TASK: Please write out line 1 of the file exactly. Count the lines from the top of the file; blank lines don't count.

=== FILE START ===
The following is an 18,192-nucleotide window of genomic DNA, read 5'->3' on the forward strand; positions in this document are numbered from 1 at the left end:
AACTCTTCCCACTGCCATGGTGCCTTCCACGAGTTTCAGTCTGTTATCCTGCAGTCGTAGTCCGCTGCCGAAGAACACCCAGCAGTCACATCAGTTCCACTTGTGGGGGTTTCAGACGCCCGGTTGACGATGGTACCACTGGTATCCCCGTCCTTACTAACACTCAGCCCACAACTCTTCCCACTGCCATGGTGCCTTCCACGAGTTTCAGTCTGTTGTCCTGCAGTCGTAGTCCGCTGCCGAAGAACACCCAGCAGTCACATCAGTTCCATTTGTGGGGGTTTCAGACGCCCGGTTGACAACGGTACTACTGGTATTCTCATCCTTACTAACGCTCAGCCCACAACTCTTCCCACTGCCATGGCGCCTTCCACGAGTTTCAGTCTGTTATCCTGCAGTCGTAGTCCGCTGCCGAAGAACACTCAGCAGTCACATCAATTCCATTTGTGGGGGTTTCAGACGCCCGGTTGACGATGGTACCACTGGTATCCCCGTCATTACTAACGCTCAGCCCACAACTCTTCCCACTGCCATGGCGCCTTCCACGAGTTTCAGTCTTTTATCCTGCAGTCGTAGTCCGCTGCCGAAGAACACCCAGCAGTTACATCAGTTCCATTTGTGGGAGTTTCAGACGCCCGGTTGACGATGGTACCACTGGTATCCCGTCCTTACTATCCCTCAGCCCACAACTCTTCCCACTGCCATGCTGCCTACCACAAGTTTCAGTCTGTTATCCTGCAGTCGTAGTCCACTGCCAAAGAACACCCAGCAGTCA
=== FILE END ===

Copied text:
The following is an 18,192-nucleotide window of genomic DNA, read 5'->3' on the forward strand; positions in this document are numbered from 1 at the left end: